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Study shows that climate change is fundamentally affecting European bird species| Birds

Study shows that climate change is fundamentally affecting European bird species| Birds

A brown and yellow willow warbler on a branch.

Global warming is changing European birds as we know them, a study has found, but it’s not just the increase in temperature that’s to blame.

Researchers discovered that garden warblers are having 25% fewer chicks than their counterparts in the wild. This has major implications for the species. Chiffchaffs lay their eggs 12 days earlier than usual. Redstarts are growing larger, while passerines are becoming smaller.

Researchers analyzed data from Britain and the United States dating back to the mid-90s. NetherlandsOn 60 species, including the house sparrow and the crested Tit, the bullfinch, the reed bunting and the bullfinch. They examine how these birds have changed over the years in terms of their egg-laying patterns, number of offspring, and morphology.

Although research has already linked the way passerines – the swallow family – are getting smaller over timeScientists are predicting higher temperatures weren’t sure whetherThis was either directly due to heat stress or because rising temperatures make it more difficult to forage.

A brown and yellow willow warbler on a branch.
A willowwarbler, one species whose habits are being affected by climate change. Photograph: Marcos Veiga/Alamy

Scientists examined whether changes in temperature over time were related to warming and whether warming affected certain species or traits more than others. They also looked into whether other factors, unrelated to temperature, could have an impact on these effects.

The study, which was published in the Proceedings of the National Academy of Sciences journal last week, found that although more than half of trait changes are linked with rising temperatures – and warming is likely the largest factor driving change over the years – other factors such as urbanisation, pollution, habitat loss and more could also affect shifts in characteristics.

“For example, climate change caused chiffchaffs to lay their eggs six days earlier over the last 50 years, but other unknown environmental factors led to an additional six days, meaning in total they now lay their eggs 12 days earlier than they did half a century ago”, said Martijn van de PolJames Cook University in Australia was the lead author.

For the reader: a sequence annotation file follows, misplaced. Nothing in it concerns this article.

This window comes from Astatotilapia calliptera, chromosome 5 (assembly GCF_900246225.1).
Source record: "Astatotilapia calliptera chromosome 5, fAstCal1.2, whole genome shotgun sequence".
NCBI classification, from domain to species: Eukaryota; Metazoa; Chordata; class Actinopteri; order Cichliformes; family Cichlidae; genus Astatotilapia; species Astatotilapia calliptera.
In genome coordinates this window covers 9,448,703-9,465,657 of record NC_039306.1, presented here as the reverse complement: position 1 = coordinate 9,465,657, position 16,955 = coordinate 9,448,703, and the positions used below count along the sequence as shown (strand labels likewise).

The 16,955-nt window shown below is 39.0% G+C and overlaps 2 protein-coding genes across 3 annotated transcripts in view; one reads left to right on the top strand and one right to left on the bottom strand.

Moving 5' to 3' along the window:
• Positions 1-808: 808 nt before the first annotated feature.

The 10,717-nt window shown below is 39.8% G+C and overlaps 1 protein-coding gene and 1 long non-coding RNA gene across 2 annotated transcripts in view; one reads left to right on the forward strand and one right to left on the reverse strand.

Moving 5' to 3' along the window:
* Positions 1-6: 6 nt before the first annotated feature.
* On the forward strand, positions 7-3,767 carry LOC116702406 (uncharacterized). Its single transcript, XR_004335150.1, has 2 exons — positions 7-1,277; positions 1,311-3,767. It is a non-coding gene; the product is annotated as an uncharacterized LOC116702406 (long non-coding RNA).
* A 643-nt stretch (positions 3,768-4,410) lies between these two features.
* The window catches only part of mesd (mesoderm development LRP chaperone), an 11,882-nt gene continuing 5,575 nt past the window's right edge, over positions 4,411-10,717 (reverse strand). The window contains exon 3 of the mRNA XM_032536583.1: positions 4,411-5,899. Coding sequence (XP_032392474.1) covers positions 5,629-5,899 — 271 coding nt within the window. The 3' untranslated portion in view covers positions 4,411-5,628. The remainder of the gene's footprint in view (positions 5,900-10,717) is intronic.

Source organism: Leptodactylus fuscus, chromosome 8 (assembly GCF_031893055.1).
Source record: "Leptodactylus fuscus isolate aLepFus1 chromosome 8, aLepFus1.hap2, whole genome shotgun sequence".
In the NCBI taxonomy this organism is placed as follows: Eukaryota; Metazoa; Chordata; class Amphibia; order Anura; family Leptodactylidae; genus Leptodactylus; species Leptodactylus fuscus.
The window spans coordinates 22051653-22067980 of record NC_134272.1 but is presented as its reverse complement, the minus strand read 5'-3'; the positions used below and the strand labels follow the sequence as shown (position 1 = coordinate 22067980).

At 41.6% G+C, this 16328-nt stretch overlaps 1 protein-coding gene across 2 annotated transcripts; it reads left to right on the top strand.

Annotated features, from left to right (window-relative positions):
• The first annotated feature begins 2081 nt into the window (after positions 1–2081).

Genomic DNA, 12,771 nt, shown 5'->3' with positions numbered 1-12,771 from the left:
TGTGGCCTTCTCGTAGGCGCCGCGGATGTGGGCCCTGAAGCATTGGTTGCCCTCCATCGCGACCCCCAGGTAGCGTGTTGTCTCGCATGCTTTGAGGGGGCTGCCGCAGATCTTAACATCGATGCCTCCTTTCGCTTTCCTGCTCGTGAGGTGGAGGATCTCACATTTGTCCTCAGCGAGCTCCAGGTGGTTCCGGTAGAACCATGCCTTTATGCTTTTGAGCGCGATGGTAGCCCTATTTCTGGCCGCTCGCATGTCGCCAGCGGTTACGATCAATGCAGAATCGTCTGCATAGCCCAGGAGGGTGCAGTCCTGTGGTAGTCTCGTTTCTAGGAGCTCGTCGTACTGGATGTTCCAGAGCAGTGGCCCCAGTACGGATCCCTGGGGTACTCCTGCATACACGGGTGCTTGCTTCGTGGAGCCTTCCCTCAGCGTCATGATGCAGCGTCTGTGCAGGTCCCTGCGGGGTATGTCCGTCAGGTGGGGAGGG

This big a change in the schedule can lead to a mismatch between when chicks become adults and when food is available, which can disrupt the ecosystem balance.

According to the study, temperature-related changes can account for as much as 57% of global change in the past decade. The study found that 32% of 60 bird species experienced changes in their bodies due to temperature rises. This average decrease in size was 0.45% for each degree Celsius increase in heat. 86% of birds experienced changes in egg-laying times and 31% saw a decrease in the number or offspring.

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“Garden warblers in the UK have experienced a 26% decrease in their average number of offspring over the past half century, which is really concerning for the long-term fate of this species,” said Nina McLean, the lead researcher on the study, from the ANU Research School of Biology. “But only half of this reduction, 13%, can be attributed to climate change.”

A brown garden warbler on a leafy branch.
A garden warbler in Germany. Photograph: blickwinkel/Alamy

Different species are affected differently. Some species, like the redstart are clearly increasing their body condition as well as their offspring number. The researchers speculate the variation of how much different species’ traits are changing is most probably up to non-temperature factors.

“The study gives a well-grounded explanation for why different species change at such different rates. And it is not to do with temperature sensitivity, but with those other, non-temperature factors,” said Shahar Dubiner, an ecologist at Tel Aviv University, who was not involved in the study. Dubiner’s research has, similarly, found dramatic changes in shape and body condition for over half of Israeli bird species – including many who migrate from Europe, such as storks.

Overall, this means warming is likely the largest factor driving trait change, but it’s not the only element at play. Other adjacent factors may play a more prominent role than previously thought – the question is what these other non-temperature factors are, and how they are linked to temperature increase.

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